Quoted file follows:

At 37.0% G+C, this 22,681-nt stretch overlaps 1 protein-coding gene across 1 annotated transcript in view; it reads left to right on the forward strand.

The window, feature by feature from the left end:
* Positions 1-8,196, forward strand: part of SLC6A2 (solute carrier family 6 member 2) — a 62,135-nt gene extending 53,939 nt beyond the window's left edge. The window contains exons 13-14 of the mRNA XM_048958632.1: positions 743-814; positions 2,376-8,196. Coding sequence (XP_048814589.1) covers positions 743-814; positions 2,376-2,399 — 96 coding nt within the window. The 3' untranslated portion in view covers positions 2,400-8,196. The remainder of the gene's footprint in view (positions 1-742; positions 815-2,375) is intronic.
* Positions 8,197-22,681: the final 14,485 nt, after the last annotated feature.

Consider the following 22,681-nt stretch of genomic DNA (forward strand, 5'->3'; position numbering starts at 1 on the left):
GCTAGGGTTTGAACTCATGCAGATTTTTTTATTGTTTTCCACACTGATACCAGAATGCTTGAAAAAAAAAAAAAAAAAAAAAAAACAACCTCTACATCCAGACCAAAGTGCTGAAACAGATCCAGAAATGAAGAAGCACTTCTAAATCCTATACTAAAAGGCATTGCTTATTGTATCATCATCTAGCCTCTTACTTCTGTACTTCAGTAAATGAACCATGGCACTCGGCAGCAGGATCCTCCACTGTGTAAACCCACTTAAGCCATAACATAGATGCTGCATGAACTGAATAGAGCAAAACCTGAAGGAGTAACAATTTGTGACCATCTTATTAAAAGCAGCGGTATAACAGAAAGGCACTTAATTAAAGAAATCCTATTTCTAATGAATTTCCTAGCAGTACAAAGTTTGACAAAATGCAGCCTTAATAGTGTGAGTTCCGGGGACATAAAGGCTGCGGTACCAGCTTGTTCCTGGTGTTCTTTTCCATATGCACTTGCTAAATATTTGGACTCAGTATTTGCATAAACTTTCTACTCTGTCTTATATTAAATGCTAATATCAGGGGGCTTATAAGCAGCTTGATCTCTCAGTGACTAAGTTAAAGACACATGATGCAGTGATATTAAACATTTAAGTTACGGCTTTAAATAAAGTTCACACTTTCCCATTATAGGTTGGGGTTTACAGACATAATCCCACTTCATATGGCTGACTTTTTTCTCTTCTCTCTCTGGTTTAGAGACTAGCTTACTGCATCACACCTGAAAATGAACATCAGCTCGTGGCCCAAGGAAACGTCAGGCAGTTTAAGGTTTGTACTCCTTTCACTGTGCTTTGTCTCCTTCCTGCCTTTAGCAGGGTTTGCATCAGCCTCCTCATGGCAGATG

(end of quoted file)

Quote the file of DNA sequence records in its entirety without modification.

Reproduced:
At 37.0% G+C, this 22,681-nt stretch overlaps 1 protein-coding gene across 1 annotated transcript in view; it reads left to right on the forward strand.

The window, feature by feature from the left end:
* Positions 1-8,196, forward strand: part of SLC6A2 (solute carrier family 6 member 2) — a 62,135-nt gene extending 53,939 nt beyond the window's left edge. The window contains exons 13-14 of the mRNA XM_048958632.1: positions 743-814; positions 2,376-8,196. Coding sequence (XP_048814589.1) covers positions 743-814; positions 2,376-2,399 — 96 coding nt within the window. The 3' untranslated portion in view covers positions 2,400-8,196. The remainder of the gene's footprint in view (positions 1-742; positions 815-2,375) is intronic.
* Positions 8,197-22,681: the final 14,485 nt, after the last annotated feature.

Consider the following 22,681-nt stretch of genomic DNA (forward strand, 5'->3'; position numbering starts at 1 on the left):
GCTAGGGTTTGAACTCATGCAGATTTTTTTATTGTTTTCCACACTGATACCAGAATGCTTGAAAAAAAAAAAAAAAAAAAAAAAACAACCTCTACATCCAGACCAAAGTGCTGAAACAGATCCAGAAATGAAGAAGCACTTCTAAATCCTATACTAAAAGGCATTGCTTATTGTATCATCATCTAGCCTCTTACTTCTGTACTTCAGTAAATGAACCATGGCACTCGGCAGCAGGATCCTCCACTGTGTAAACCCACTTAAGCCATAACATAGATGCTGCATGAACTGAATAGAGCAAAACCTGAAGGAGTAACAATTTGTGACCATCTTATTAAAAGCAGCGGTATAACAGAAAGGCACTTAATTAAAGAAATCCTATTTCTAATGAATTTCCTAGCAGTACAAAGTTTGACAAAATGCAGCCTTAATAGTGTGAGTTCCGGGGACATAAAGGCTGCGGTACCAGCTTGTTCCTGGTGTTCTTTTCCATATGCACTTGCTAAATATTTGGACTCAGTATTTGCATAAACTTTCTACTCTGTCTTATATTAAATGCTAATATCAGGGGGCTTATAAGCAGCTTGATCTCTCAGTGACTAAGTTAAAGACACATGATGCAGTGATATTAAACATTTAAGTTACGGCTTTAAATAAAGTTCACACTTTCCCATTATAGGTTGGGGTTTACAGACATAATCCCACTTCATATGGCTGACTTTTTTCTCTTCTCTCTCTGGTTTAGAGACTAGCTTACTGCATCACACCTGAAAATGAACATCAGCTCGTGGCCCAAGGAAACGTCAGGCAGTTTAAGGTTTGTACTCCTTTCACTGTGCTTTGTCTCCTTCCTGCCTTTAGCAGGGTTTGCATCAGCCTCCTCATGGCAGATG